The existence of any of these indicia does not necessarily mean that a notification to the regulators is warranted. For example, a new product that is being introduced at present is PRPPs. Applying strictly the process described immediately above, this would likely fall under A(i) and the first insurer to market should therefore notify the regulators. However, given extensive industry discussions with regulators during the policy development phase, it may be that additional insurer notification of regulators would be redundant.

    B. Provision Of Notification
Where an insurer determines that notice is warranted, it is proposed that the notification be sent to the insurer's 'home' regulator "Home regulator" is the provincial jurisdiction where the insurer has its head office or, in the case of a foreign insurer operating as a branch in Canada, the provincial jurisdiction in which it has its principal office. , which in turn would assess if the development might be of interest to the other regulators and may then distribute the information to other insurance regulators, as may be appropriate. This is most workable from an administrative perspective. It would also optimize any privilege/confidentiality protection afforded to communications between an insurer and its regulators.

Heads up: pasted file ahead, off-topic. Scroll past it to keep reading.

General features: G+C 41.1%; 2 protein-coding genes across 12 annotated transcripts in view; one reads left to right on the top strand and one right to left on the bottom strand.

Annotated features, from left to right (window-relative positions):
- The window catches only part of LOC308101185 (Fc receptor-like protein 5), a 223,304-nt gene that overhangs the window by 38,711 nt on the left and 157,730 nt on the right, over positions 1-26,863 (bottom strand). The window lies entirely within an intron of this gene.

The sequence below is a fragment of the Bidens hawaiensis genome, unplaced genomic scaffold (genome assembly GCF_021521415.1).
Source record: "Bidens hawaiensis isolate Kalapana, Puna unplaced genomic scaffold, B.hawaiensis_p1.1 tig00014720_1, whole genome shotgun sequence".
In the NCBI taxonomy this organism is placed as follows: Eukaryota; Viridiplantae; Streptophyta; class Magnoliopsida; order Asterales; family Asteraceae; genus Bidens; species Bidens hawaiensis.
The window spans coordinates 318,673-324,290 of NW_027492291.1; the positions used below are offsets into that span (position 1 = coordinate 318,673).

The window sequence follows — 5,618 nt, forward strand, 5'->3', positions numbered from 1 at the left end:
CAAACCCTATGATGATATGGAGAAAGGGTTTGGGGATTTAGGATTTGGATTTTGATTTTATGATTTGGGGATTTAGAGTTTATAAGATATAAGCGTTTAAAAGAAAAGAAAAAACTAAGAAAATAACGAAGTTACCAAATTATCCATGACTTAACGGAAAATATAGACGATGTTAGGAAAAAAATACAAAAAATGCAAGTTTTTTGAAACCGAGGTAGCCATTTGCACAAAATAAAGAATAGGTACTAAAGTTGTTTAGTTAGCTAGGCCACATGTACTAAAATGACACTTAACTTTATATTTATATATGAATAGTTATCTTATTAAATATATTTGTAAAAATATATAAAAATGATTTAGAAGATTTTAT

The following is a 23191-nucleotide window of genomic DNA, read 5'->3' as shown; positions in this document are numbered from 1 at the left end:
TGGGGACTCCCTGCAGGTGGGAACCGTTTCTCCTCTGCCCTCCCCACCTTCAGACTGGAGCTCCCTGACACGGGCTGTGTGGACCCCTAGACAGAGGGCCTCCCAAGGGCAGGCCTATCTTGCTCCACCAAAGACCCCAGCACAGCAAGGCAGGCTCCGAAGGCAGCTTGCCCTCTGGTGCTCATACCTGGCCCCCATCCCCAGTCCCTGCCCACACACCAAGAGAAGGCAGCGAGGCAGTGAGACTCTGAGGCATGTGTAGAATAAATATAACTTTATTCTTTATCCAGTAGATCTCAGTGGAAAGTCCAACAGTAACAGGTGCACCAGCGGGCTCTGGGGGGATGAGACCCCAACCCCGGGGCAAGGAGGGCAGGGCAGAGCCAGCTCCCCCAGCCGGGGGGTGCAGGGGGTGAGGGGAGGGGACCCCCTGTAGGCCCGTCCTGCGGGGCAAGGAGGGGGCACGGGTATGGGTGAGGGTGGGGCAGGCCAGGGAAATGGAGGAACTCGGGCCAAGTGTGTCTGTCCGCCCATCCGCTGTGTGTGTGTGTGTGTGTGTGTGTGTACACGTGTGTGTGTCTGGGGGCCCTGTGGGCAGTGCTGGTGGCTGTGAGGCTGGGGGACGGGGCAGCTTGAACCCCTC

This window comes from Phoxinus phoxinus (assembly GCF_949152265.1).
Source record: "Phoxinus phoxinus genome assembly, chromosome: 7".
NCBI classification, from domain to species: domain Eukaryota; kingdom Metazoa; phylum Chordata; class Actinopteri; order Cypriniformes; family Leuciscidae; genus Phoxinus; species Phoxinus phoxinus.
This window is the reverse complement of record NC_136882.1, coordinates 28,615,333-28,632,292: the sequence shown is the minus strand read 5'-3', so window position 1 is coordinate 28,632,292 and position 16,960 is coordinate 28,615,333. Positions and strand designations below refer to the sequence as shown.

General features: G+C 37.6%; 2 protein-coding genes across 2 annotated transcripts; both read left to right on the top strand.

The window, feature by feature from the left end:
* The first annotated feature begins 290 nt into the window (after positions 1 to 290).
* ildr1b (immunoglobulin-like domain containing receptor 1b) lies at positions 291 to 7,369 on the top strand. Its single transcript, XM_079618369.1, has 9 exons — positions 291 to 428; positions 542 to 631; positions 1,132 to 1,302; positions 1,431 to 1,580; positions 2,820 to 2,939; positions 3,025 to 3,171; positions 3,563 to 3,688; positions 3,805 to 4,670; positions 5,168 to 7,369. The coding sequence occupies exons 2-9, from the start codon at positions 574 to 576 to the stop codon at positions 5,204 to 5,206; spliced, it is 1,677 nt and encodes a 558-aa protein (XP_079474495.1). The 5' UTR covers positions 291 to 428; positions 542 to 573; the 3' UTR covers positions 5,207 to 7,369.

If the new development is relevant only to a province that is not the 'home' regulator, then that particular province could also be notified directly.
Any disclosure would need to be made in compliance with financial disclosure requirements of securities laws.

    C. Reasonable Time For Notification
The lead time for informing regulators will vary depending on the nature of the significant development, its sensitivity, complexity, and the time that would be needed for the regulator to become informed. Judgment will need to be applied in each case. However, as a general objective, in the case of an insurer initiative, a reasonable lead time for informing regulators could be about two weeks from when the development is to become public. While this should be sufficient in most instances, in some cases a longer time period may be appropriate. In other instances, circumstances may dictate a shorter period.

In all situations, the goal is for the time period to be workable and reasonable for both the regulators and the particular insurer, as the case may be.